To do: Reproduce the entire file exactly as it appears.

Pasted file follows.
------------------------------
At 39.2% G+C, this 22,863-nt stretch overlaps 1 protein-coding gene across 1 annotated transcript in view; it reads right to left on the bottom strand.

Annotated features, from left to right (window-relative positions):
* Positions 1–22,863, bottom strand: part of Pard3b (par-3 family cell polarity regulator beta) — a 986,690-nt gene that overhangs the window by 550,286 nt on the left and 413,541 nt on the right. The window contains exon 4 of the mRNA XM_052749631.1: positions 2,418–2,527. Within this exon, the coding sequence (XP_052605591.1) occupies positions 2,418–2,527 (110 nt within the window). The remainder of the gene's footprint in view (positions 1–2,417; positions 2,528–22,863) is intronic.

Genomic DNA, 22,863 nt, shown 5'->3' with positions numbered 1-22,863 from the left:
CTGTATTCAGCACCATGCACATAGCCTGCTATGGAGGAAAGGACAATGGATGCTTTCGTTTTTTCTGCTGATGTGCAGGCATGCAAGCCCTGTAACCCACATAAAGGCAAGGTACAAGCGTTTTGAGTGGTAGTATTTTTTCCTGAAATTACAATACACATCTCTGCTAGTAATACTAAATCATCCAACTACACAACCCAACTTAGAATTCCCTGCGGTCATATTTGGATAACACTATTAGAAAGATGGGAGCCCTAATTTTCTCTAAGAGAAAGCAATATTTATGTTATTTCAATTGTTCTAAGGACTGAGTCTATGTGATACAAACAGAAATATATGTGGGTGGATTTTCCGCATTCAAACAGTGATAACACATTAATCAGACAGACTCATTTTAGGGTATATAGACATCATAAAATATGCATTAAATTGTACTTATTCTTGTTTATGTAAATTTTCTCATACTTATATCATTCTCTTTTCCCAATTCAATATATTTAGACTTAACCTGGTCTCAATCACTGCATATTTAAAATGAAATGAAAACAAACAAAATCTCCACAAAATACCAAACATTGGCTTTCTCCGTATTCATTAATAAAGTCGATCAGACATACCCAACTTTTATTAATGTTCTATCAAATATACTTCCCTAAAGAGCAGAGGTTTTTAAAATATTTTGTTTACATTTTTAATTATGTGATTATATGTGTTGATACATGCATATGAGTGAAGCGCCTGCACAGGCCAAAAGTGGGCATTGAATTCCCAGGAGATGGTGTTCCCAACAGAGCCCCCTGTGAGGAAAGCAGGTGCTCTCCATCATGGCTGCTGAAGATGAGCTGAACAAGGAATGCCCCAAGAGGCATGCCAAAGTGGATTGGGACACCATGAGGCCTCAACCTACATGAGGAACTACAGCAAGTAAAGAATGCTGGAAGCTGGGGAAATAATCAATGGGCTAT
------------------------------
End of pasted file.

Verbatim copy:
At 39.2% G+C, this 22,863-nt stretch overlaps 1 protein-coding gene across 1 annotated transcript in view; it reads right to left on the bottom strand.

Annotated features, from left to right (window-relative positions):
* Positions 1–22,863, bottom strand: part of Pard3b (par-3 family cell polarity regulator beta) — a 986,690-nt gene that overhangs the window by 550,286 nt on the left and 413,541 nt on the right. The window contains exon 4 of the mRNA XM_052749631.1: positions 2,418–2,527. Within this exon, the coding sequence (XP_052605591.1) occupies positions 2,418–2,527 (110 nt within the window). The remainder of the gene's footprint in view (positions 1–2,417; positions 2,528–22,863) is intronic.

Genomic DNA, 22,863 nt, shown 5'->3' with positions numbered 1-22,863 from the left:
CTGTATTCAGCACCATGCACATAGCCTGCTATGGAGGAAAGGACAATGGATGCTTTCGTTTTTTCTGCTGATGTGCAGGCATGCAAGCCCTGTAACCCACATAAAGGCAAGGTACAAGCGTTTTGAGTGGTAGTATTTTTTCCTGAAATTACAATACACATCTCTGCTAGTAATACTAAATCATCCAACTACACAACCCAACTTAGAATTCCCTGCGGTCATATTTGGATAACACTATTAGAAAGATGGGAGCCCTAATTTTCTCTAAGAGAAAGCAATATTTATGTTATTTCAATTGTTCTAAGGACTGAGTCTATGTGATACAAACAGAAATATATGTGGGTGGATTTTCCGCATTCAAACAGTGATAACACATTAATCAGACAGACTCATTTTAGGGTATATAGACATCATAAAATATGCATTAAATTGTACTTATTCTTGTTTATGTAAATTTTCTCATACTTATATCATTCTCTTTTCCCAATTCAATATATTTAGACTTAACCTGGTCTCAATCACTGCATATTTAAAATGAAATGAAAACAAACAAAATCTCCACAAAATACCAAACATTGGCTTTCTCCGTATTCATTAATAAAGTCGATCAGACATACCCAACTTTTATTAATGTTCTATCAAATATACTTCCCTAAAGAGCAGAGGTTTTTAAAATATTTTGTTTACATTTTTAATTATGTGATTATATGTGTTGATACATGCATATGAGTGAAGCGCCTGCACAGGCCAAAAGTGGGCATTGAATTCCCAGGAGATGGTGTTCCCAACAGAGCCCCCTGTGAGGAAAGCAGGTGCTCTCCATCATGGCTGCTGAAGATGAGCTGAACAAGGAATGCCCCAAGAGGCATGCCAAAGTGGATTGGGACACCATGAGGCCTCAACCTACATGAGGAACTACAGCAAGTAAAGAATGCTGGAAGCTGGGGAAATAATCAATGGGCTAT